More than 3000 boaties are safer on the water as a result of a Coastguard lifejacket-swapping initiative.

The Old4New campaign encouraged boaties to trade in their old lifejackets for a discount on new, modern versions.

By the end of last month, more than 3000 old, damaged and obsolete lifejackets had been handed in to Coastguard.

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The Old4New team positioned themselves at 40 boat ramps over the summer, travelling more than 7000km across New Zealand from the Far North to Canterbury to get their hands on old lifejackets and get boaties into safer gear.

It is the second year the campaign had run but the first time it went nationwide, made possible by $75,000 in funding from Maritime New Zealand.

"After two successful years of outfitting boaties with new lifejackets in the heavily populated boating areas in the north, we knew there was demand from the rest of the country," said Coastguard New Zealand chief executive Patrick Holmes.

"The Old4New team were available to provide advice on lifejacket use and care, as well as helping boaties select the best lifejacket for their type of boating.

"The team also shared key safety messages and encouraged safe boating practises, including wearing - not just taking - your lifejacket when aboard your boat, checking marine weather and taking at least two forms of waterproof communications.

"These precautions are invaluable, especially during the hot summer months - months which often see high rates of water fatalities."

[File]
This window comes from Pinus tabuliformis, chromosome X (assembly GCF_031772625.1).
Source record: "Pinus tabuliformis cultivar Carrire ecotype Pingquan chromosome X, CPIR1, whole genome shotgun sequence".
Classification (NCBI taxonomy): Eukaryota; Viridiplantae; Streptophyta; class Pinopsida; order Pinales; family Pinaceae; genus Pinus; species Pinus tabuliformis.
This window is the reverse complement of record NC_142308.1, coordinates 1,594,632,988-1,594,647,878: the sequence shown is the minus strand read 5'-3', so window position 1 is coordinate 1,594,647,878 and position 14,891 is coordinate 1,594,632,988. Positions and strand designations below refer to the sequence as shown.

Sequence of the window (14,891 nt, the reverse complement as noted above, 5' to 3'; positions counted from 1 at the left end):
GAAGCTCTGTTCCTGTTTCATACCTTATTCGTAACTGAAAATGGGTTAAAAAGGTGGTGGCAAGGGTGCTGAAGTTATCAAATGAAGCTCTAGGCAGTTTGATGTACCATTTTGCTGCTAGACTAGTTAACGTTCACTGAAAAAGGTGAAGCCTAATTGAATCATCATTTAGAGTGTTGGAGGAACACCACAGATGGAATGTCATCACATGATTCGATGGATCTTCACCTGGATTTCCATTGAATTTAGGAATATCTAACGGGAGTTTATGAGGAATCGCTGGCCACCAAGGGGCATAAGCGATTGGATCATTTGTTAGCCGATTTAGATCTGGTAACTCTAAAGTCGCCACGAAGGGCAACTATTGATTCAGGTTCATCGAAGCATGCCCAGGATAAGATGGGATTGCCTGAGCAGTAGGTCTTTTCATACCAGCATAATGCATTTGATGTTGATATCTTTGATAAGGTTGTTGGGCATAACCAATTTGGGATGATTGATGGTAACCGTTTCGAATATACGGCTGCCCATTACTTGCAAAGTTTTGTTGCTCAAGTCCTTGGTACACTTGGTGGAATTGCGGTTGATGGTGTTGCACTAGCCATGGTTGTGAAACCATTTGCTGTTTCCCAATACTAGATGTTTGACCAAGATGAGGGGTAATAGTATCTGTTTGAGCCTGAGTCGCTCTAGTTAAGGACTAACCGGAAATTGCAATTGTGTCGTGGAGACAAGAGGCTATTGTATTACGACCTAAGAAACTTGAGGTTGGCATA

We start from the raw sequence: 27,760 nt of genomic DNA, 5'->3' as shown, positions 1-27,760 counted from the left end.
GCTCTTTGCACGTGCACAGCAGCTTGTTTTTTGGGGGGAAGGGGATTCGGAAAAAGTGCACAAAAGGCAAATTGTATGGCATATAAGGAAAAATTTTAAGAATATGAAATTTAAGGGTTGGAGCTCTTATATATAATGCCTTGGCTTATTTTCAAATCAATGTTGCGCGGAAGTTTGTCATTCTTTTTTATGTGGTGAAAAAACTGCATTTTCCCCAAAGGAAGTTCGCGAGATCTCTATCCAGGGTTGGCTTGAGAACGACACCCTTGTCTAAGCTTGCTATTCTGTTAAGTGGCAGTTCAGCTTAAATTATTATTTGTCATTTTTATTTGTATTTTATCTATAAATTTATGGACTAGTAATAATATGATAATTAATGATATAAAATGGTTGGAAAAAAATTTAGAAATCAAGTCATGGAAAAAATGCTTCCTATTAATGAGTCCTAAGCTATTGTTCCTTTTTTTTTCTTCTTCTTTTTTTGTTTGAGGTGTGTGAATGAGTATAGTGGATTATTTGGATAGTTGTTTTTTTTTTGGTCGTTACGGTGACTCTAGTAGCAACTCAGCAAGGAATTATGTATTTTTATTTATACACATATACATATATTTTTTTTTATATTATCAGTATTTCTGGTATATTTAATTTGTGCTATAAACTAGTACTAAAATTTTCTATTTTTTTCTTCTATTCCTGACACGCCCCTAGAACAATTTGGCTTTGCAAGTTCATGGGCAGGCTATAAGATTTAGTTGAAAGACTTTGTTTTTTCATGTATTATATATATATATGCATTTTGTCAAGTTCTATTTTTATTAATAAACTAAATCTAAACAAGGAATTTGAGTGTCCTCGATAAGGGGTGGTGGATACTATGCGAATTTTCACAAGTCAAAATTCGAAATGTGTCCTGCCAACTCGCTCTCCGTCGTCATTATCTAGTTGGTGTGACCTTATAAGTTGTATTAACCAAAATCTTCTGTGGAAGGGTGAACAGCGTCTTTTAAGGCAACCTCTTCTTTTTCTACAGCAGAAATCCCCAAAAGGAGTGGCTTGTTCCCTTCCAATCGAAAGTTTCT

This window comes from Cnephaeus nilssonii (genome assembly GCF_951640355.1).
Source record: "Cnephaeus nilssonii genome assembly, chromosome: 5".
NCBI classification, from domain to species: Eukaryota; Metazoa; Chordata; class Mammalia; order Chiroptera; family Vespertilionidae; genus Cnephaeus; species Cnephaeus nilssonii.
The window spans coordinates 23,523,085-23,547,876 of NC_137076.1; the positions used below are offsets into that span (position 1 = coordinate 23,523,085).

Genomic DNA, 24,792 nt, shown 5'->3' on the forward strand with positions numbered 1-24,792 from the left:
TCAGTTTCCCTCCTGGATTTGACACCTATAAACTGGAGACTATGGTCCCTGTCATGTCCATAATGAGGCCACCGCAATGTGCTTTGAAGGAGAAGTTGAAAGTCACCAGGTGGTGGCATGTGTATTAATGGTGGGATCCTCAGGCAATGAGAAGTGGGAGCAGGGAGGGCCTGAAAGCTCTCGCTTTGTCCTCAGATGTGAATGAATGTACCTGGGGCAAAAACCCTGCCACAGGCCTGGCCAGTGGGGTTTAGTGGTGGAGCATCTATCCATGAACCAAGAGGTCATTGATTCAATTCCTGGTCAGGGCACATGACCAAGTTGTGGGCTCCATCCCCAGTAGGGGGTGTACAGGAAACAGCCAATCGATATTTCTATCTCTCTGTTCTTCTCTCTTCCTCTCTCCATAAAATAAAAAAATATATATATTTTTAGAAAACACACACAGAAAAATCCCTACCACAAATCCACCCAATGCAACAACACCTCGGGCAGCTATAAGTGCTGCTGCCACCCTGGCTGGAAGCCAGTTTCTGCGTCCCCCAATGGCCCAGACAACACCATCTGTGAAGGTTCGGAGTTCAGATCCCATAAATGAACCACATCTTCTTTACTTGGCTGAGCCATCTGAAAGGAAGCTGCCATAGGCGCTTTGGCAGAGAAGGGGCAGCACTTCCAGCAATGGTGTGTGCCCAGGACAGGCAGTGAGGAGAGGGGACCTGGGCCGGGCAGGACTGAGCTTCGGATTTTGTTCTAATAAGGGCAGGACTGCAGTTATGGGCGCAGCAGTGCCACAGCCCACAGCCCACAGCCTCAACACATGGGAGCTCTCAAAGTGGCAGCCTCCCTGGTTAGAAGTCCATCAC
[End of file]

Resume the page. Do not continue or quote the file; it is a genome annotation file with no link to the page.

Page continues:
Holmes said 108 people drowned across the country last year.

Coastguard New Zealand chief executive Patrick Holmes. Herald on Sunday photograph by Michael Craig
Coastguard New Zealand chief executive Patrick Holmes. Herald on Sunday photograph by Michael Craig

"In many cases these could have been prevented, with a modern, fit-for-purpose lifejacket - it's a vital part of your boating safety," he said.

"Thanks to the Old4New campaign 3000 people - that's equivalent to the population of a town such as Helensville or Raglan - are now safer on the water across the country."

Many boaties also took the opportunity to trade in their kids' lifejackets for better fitting ones.

"It's vital that a lifejacket fit snugly, and be suitable for the type of boating you're engaged in," Holmes said.

"Some of the lifejackets that were traded in were literally falling apart, and would not have saved a life if needed.

"In addition, some lifejackets were simply obsolete - the oldest lifejacket traded into the Old4New team was more than 40 years old, and was unlikely to provide sufficient buoyancy to keep the wearer afloat."

Holmes said it was important to check lifejackets and make sure they were in good condition before they were used.

He was thrilled that the campaign appeared to motivate Kiwis to think about their safety.

"While it's the skipper's responsibility to ensure everyone on board is safe, when it comes
to the water, your safety starts with you," he said.

"A lifejacket is a simple piece of equipment that would help save your life if you suddenly find yourself in the water.

"Wearing a lifejacket has never ruined a day on the water- it's as simple as that."

The Old4New initiative doesn't stop just because summer is over.

Of the traded-in lifejackets, more than 300 still met or exceeded New Zealand safety standards, and would be distributed to in-need communities in the Pacific Islands.

Holmes said alongside the significant funding from Maritime New Zealand, the Old4New campaign was made possible by New Zealand companies Hutchwilco and the Giltrap Group, as well as retailer Boating & Outdoors who offered the trade-ins at their 23 stores nationwide during specific weeks of the campaign.